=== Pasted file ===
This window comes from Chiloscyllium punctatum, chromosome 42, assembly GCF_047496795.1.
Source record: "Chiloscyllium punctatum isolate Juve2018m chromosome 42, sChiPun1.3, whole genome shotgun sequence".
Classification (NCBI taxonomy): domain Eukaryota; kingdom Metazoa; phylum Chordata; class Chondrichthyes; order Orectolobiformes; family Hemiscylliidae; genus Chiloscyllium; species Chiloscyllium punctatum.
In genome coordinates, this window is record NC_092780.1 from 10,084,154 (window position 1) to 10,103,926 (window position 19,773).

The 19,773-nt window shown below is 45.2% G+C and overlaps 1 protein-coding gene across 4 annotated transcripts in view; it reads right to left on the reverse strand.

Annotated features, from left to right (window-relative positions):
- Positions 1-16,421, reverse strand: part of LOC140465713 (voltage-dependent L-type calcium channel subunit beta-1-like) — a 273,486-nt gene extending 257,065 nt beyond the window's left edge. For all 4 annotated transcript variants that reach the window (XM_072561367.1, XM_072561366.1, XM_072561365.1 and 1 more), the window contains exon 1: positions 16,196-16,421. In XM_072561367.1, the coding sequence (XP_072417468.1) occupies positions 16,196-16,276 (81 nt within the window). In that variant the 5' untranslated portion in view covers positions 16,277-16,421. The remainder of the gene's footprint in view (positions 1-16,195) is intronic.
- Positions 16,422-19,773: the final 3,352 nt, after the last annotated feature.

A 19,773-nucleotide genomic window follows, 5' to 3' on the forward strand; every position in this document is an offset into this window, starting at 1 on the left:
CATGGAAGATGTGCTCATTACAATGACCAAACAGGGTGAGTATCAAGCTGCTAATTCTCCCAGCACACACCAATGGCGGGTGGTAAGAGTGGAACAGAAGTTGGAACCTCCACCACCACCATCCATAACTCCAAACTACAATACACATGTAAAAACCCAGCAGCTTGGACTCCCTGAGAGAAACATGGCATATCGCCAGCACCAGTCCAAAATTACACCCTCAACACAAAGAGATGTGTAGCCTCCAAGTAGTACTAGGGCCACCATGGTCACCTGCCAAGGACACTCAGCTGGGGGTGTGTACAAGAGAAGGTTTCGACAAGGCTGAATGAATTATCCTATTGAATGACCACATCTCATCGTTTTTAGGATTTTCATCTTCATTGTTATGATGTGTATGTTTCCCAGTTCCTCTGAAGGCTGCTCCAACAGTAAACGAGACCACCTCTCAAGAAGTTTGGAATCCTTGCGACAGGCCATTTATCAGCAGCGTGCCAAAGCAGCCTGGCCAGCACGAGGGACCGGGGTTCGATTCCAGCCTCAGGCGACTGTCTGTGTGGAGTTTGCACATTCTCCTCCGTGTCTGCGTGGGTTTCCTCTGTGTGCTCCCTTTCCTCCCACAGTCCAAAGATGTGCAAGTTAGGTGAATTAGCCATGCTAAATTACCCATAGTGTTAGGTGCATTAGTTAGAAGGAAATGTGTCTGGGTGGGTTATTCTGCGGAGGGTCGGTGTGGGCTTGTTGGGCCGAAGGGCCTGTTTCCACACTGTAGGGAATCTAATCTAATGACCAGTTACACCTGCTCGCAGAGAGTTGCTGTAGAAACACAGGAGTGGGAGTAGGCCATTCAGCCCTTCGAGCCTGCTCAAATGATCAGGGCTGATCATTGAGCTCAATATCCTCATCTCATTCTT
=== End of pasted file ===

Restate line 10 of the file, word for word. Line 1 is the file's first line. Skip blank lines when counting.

CATGGAAGATGTGCTCATTACAATGACCAAACAGGGTGAGTATCAAGCTGCTAATTCTCCCAGCACACACCAATGGCGGGTGGTAAGAGTGGAACAGAAGTTGGAACCTCCACCACCACCATCCATAACTCCAAACTACAATACACATGTAAAAACCCAGCAGCTTGGACTCCCTGAGAGAAACATGGCATATCGCCAGCACCAGTCCAAAATTACACCCTCAACACAAAGAGATGTGTAGCCTCCAAGTAGTACTAGGGCCACCATGGTCACCTGCCAAGGACACTCAGCTGGGGGTGTGTACAAGAGAAGGTTTCGACAAGGCTGAATGAATTATCCTATTGAATGACCACATCTCATCGTTTTTAGGATTTTCATCTTCATTGTTATGATGTGTATGTTTCCCAGTTCCTCTGAAGGCTGCTCCAACAGTAAACGAGACCACCTCTCAAGAAGTTTGGAATCCTTGCGACAGGCCATTTATCAGCAGCGTGCCAAAGCAGCCTGGCCAGCACGAGGGACCGGGGTTCGATTCCAGCCTCAGGCGACTGTCTGTGTGGAGTTTGCACATTCTCCTCCGTGTCTGCGTGGGTTTCCTCTGTGTGCTCCCTTTCCTCCCACAGTCCAAAGATGTGCAAGTTAGGTGAATTAGCCATGCTAAATTACCCATAGTGTTAGGTGCATTAGTTAGAAGGAAATGTGTCTGGGTGGGTTATTCTGCGGAGGGTCGGTGTGGGCTTGTTGGGCCGAAGGGCCTGTTTCCACACTGTAGGGAATCTAATCTAATGACCAGTTACACCTGCTCGCAGAGAGTTGCTGTAGAAACACAGGAGTGGGAGTAGGCCATTCAGCCCTTCGAGCCTGCTCAAATGATCAGGGCTGATCATTGAGCTCAATATCCTCATCTCATTCTT